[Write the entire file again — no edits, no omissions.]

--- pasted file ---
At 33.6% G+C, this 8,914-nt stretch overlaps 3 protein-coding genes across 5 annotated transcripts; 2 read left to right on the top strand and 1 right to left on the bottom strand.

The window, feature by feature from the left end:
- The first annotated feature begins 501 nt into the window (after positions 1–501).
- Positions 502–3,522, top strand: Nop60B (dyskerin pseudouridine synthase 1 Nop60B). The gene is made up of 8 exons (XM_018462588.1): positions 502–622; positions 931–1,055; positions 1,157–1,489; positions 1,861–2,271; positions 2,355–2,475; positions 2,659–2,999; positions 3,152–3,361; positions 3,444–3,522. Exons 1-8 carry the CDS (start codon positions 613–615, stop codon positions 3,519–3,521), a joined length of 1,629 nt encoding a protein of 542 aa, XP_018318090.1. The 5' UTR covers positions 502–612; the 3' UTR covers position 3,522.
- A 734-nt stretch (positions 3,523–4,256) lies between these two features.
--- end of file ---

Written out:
At 33.6% G+C, this 8,914-nt stretch overlaps 3 protein-coding genes across 5 annotated transcripts; 2 read left to right on the top strand and 1 right to left on the bottom strand.

The window, feature by feature from the left end:
- The first annotated feature begins 501 nt into the window (after positions 1–501).
- Positions 502–3,522, top strand: Nop60B (dyskerin pseudouridine synthase 1 Nop60B). The gene is made up of 8 exons (XM_018462588.1): positions 502–622; positions 931–1,055; positions 1,157–1,489; positions 1,861–2,271; positions 2,355–2,475; positions 2,659–2,999; positions 3,152–3,361; positions 3,444–3,522. Exons 1-8 carry the CDS (start codon positions 613–615, stop codon positions 3,519–3,521), a joined length of 1,629 nt encoding a protein of 542 aa, XP_018318090.1. The 5' UTR covers positions 502–612; the 3' UTR covers position 3,522.
- A 734-nt stretch (positions 3,523–4,256) lies between these two features.